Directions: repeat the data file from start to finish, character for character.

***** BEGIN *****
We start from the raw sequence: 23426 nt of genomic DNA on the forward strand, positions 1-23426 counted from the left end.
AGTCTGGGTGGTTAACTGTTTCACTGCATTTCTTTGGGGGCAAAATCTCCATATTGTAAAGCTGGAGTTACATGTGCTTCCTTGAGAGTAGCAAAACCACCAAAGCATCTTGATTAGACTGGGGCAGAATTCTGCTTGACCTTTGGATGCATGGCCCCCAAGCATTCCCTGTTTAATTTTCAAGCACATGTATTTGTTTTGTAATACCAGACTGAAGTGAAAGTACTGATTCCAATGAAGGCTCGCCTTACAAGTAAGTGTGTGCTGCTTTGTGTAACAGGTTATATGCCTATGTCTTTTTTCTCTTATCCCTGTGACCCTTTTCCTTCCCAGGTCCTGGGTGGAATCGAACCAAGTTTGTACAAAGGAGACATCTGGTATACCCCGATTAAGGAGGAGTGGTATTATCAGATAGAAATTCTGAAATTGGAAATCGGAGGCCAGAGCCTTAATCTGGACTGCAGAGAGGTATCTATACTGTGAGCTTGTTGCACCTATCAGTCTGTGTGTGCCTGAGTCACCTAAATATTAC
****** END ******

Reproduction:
We start from the raw sequence: 23426 nt of genomic DNA on the forward strand, positions 1-23426 counted from the left end.
AGTCTGGGTGGTTAACTGTTTCACTGCATTTCTTTGGGGGCAAAATCTCCATATTGTAAAGCTGGAGTTACATGTGCTTCCTTGAGAGTAGCAAAACCACCAAAGCATCTTGATTAGACTGGGGCAGAATTCTGCTTGACCTTTGGATGCATGGCCCCCAAGCATTCCCTGTTTAATTTTCAAGCACATGTATTTGTTTTGTAATACCAGACTGAAGTGAAAGTACTGATTCCAATGAAGGCTCGCCTTACAAGTAAGTGTGTGCTGCTTTGTGTAACAGGTTATATGCCTATGTCTTTTTTCTCTTATCCCTGTGACCCTTTTCCTTCCCAGGTCCTGGGTGGAATCGAACCAAGTTTGTACAAAGGAGACATCTGGTATACCCCGATTAAGGAGGAGTGGTATTATCAGATAGAAATTCTGAAATTGGAAATCGGAGGCCAGAGCCTTAATCTGGACTGCAGAGAGGTATCTATACTGTGAGCTTGTTGCACCTATCAGTCTGTGTGTGCCTGAGTCACCTAAATATTAC